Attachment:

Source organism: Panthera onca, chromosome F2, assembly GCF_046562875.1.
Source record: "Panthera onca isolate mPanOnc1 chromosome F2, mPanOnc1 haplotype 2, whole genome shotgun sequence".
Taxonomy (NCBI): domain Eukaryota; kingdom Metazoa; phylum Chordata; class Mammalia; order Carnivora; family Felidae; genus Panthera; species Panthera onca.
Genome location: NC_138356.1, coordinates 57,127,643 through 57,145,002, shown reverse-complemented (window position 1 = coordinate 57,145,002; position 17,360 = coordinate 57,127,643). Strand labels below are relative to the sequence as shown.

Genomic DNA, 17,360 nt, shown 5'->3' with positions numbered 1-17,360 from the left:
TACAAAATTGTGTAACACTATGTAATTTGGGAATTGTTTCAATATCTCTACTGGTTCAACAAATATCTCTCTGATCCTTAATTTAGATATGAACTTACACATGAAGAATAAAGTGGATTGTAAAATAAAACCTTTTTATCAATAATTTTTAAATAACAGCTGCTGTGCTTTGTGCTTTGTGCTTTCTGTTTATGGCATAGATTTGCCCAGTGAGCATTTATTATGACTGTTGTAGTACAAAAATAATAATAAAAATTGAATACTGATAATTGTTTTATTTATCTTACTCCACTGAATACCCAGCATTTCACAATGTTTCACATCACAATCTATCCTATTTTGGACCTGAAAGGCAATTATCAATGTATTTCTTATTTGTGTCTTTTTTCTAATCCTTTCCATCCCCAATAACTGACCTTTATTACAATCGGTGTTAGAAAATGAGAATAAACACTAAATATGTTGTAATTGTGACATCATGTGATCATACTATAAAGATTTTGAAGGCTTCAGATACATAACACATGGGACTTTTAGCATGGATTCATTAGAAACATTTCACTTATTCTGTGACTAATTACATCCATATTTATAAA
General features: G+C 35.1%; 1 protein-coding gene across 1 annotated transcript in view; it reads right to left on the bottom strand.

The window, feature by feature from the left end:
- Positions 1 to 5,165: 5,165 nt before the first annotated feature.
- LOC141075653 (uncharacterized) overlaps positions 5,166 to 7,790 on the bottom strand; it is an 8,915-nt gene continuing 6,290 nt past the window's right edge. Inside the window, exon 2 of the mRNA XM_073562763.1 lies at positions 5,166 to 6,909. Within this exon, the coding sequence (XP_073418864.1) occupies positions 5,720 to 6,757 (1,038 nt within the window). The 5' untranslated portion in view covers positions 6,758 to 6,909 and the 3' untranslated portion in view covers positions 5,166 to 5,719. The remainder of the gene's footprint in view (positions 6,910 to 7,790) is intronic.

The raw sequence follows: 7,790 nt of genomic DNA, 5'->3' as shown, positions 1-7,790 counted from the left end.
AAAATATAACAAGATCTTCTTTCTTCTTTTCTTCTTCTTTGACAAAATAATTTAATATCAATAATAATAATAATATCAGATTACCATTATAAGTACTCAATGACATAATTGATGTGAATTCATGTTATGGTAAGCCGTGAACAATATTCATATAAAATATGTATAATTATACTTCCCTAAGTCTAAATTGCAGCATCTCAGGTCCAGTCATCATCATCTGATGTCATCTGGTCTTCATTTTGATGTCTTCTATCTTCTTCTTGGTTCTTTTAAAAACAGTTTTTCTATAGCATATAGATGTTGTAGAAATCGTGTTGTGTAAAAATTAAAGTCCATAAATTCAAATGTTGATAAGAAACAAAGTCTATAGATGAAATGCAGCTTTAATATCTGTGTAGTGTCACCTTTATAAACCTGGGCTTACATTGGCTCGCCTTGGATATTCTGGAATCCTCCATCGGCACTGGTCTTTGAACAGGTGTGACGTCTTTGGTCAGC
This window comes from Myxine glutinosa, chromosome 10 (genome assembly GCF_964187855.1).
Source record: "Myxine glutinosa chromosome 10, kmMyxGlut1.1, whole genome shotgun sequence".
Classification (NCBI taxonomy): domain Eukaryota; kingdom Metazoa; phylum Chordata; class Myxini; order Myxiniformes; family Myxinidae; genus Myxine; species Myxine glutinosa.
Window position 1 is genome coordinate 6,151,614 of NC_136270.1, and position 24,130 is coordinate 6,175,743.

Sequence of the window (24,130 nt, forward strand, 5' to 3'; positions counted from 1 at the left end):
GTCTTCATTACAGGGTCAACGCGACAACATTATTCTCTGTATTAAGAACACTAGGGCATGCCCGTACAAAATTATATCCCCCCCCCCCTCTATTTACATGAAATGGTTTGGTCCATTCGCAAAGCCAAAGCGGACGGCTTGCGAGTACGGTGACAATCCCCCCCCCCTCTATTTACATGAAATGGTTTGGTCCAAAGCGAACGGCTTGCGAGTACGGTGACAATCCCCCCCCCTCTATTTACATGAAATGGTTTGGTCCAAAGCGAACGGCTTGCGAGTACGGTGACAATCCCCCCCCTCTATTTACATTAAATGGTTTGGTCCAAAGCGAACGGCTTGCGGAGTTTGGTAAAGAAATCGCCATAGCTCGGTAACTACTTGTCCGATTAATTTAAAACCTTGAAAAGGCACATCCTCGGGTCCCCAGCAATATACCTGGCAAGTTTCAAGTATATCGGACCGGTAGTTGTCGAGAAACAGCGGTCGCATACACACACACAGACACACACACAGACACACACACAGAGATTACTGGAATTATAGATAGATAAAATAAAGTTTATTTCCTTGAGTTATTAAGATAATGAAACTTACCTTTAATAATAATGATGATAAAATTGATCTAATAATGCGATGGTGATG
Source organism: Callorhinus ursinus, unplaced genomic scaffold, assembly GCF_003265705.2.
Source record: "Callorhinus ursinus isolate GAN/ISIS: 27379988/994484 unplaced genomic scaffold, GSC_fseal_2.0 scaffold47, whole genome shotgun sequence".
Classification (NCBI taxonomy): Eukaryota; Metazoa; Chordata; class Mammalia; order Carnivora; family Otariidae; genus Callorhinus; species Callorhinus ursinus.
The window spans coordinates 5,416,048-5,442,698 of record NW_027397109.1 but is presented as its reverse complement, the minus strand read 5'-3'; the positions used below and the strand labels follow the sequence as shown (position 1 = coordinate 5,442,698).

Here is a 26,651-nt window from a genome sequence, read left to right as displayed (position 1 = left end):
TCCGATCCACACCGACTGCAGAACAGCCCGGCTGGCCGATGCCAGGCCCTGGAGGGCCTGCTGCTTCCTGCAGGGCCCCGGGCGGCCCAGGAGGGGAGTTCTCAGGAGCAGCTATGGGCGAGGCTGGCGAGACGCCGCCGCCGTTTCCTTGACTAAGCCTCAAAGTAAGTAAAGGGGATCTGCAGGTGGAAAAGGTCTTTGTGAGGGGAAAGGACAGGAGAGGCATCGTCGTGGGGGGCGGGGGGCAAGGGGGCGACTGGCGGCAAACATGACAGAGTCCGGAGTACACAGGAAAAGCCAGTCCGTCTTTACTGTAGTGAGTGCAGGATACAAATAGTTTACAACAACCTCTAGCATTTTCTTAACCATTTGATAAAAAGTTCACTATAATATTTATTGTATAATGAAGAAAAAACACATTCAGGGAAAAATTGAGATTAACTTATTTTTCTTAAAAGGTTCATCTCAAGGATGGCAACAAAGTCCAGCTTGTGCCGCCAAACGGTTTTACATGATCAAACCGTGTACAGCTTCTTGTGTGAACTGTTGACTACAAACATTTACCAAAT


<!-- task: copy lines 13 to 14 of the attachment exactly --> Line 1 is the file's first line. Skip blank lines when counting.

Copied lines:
This window comes from Myxine glutinosa, chromosome 10 (genome assembly GCF_964187855.1).
Source record: "Myxine glutinosa chromosome 10, kmMyxGlut1.1, whole genome shotgun sequence".